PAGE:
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Letter to Fred Upton, Chairman, House Committee on Energy and Commerce and Ed Whitfield, Chairman, Energy and Power Subcommittee of the House Committee on Energy and Commerce - EPA Regulations Report


Location: Unknown

The Honorable Fred Upton
Committee on Energy and Commerce
2125 Rayburn House Office Building
Washington, DC 20515

The Honorable Ed Whitfield
Subcommittee on Energy and Power
Committee on Energy and Commerce
2125 Rayburn House Office Building
Washington, DC 20515

Dear Chairman Upton and Chairman Whitfield:

We are writing to urge you to withdraw your website posting entitled "EPA's Ever-Expanding Web of Red Tape," which claims that "[s]ince 2009, and in the wake of Massachusetts v. EPA, the EPA has proposed or finalized over 100 new GHG-related regulations." This claim is both factually incorrect and fundamentally misleading.

You support your claim with a list of 101 notices published in the Federal Register, which is titled "EPA Greenhouse Gas Regulations (2009 -- Present)." However, this list includes many errors.

Some are careless mistakes, such as two rules that were listed twice each; notices that are not rules at all, such as a notice of a two-week extension of a public comment period and a notice of draft guidance; a proposal that has subsequently been withdrawn and replaced with a new proposal (which was counted separately); proposals and interim rules that were replaced with final rules (which were counted separately); a rule regulating release of volatile organic compounds and air toxics, not GHG emissions; and rules that are minor technical corrections, such as one that corrects a reference to the wrong statute and another that fixes a section heading that had been incorrectly printed in the Federal Register.

Thirty-nine of the listed rules are EPA actions approving state amendments to state implementation plans (SIP). Of these 39 actions, two are ministerial amendments (which are exempt from notice and comment requirements) that remove prior EPA disapprovals of portions of state plans, and 36 approve state amendments to existing state plans, including several that also revoke federal implementation plans, which had previously supplanted elements of the state laws. None of these EPA SIP approvals imposes additional requirements on sources beyond the state laws. Only one of these 39 actions partially disapproves a state plan.

An additional 29 of the listed rules require industry to do nothing more than publicly disclose their carbon pollution. Many of these are drafted as separate rules so that they can be tailored to the specific circumstances of different industrial sectors. Of these 29 rules, at least 10 are deregulatory and reduce burdens on industry, and several were actually issued in response to industry petitions for reconsideration. These rules extend deadlines, provide alternative measurement methodologies, and provide other flexibilities requested by industry.

Other listed rules in other categories are also deregulatory in nature. One rule provides additional flexibility for state permit writers, while another defers permitting requirements for three years for certain sources of biogenic CO2 in response to a petition for reconsideration from the National Alliance of Forest Owners. It is difficult to see how such deregulatory actions are appropriately cited as evidence of excessive or burdensome rulemaking.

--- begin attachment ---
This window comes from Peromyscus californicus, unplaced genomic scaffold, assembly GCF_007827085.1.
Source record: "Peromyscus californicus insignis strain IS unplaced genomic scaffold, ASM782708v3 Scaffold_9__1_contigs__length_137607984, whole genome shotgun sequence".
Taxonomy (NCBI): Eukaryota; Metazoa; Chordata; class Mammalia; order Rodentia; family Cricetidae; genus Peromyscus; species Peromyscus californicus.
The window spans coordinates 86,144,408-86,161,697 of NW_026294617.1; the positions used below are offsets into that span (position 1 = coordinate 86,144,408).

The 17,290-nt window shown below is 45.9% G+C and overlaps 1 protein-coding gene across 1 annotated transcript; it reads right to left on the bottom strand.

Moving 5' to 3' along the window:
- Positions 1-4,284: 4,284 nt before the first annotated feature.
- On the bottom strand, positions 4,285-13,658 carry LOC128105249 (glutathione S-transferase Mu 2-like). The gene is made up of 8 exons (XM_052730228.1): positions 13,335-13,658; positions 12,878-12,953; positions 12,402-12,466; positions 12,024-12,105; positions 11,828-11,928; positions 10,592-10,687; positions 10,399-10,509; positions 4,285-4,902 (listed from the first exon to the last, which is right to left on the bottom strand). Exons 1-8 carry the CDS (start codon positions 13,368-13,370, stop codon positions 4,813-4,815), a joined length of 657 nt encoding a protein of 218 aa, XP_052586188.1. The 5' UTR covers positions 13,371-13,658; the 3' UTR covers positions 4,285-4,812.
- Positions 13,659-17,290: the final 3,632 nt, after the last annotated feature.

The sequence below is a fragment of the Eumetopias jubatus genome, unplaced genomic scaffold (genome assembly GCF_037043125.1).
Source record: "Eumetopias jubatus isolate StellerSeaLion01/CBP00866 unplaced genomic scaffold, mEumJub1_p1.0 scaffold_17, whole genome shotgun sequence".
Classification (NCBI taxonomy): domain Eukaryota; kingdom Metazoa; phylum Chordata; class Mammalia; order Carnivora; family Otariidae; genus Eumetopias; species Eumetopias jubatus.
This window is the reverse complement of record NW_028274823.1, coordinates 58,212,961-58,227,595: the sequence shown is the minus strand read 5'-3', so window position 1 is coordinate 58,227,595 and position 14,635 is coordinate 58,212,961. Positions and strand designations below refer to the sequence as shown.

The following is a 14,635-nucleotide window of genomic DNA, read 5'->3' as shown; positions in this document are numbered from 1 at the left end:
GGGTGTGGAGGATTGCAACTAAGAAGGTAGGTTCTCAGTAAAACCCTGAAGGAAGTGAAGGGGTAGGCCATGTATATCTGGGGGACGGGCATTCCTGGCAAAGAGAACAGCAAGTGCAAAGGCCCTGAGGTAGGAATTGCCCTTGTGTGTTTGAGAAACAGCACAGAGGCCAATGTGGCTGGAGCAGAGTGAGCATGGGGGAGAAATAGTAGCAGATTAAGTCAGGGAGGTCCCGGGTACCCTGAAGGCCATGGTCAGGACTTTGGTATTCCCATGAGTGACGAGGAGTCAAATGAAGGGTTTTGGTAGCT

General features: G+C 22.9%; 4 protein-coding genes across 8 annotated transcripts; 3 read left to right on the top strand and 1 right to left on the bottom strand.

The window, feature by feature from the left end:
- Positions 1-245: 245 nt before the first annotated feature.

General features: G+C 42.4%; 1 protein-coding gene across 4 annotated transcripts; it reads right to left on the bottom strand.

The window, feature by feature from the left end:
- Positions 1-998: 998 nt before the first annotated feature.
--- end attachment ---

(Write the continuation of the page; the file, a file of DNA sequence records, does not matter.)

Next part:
In total, at least two-thirds of the listed actions would not impose any new regulatory burden whatsoever on sources to control or report their GHG emissions.

There is no dispute that EPA has finally begun to carry out its statutory responsibilities to control carbon pollution. We strongly applaud these efforts. EPA's regulations to reduce carbon pollution from light-duty and heavy-duty vehicles are cost-effective and consumer-friendly. The greenhouse gas reporting rules are critical to give us a better understanding of the quantities of carbon pollution released by specific sources in the United States. The "tailoring rule" to limit the coverage of statutory GHG permitting requirements for new stationary sources does not directly reduce carbon pollution, but it does allow EPA and state permitting authorities to focus their limited resources on the largest emitters. The proposed rule for new fossil-fuel fired power plants, as well as the planned proposed rule to address existing power plants, will for the first time regulate the largest single source of carbon pollution in the United States.

But it is misleading in the extreme to suggest that EPA has issued over 100 rules regulating carbon pollution. As of now, there are no carbon pollution limits on the vast majority of large sources of carbon pollution in the United States. The problem is not that we are moving too fast to slow catastrophic climate change; the problem is that we are moving too slowly.

The window to prevent catastrophic climate change is rapidly closing. We should be supporting responsible regulation by EPA, not misleading the public with wild and inaccurate misrepresentations about what EPA is actually doing.


Henry A. Waxman
Ranking Member

Bobby L. Rush
Ranking Member
Subcommittee on Energy and Power

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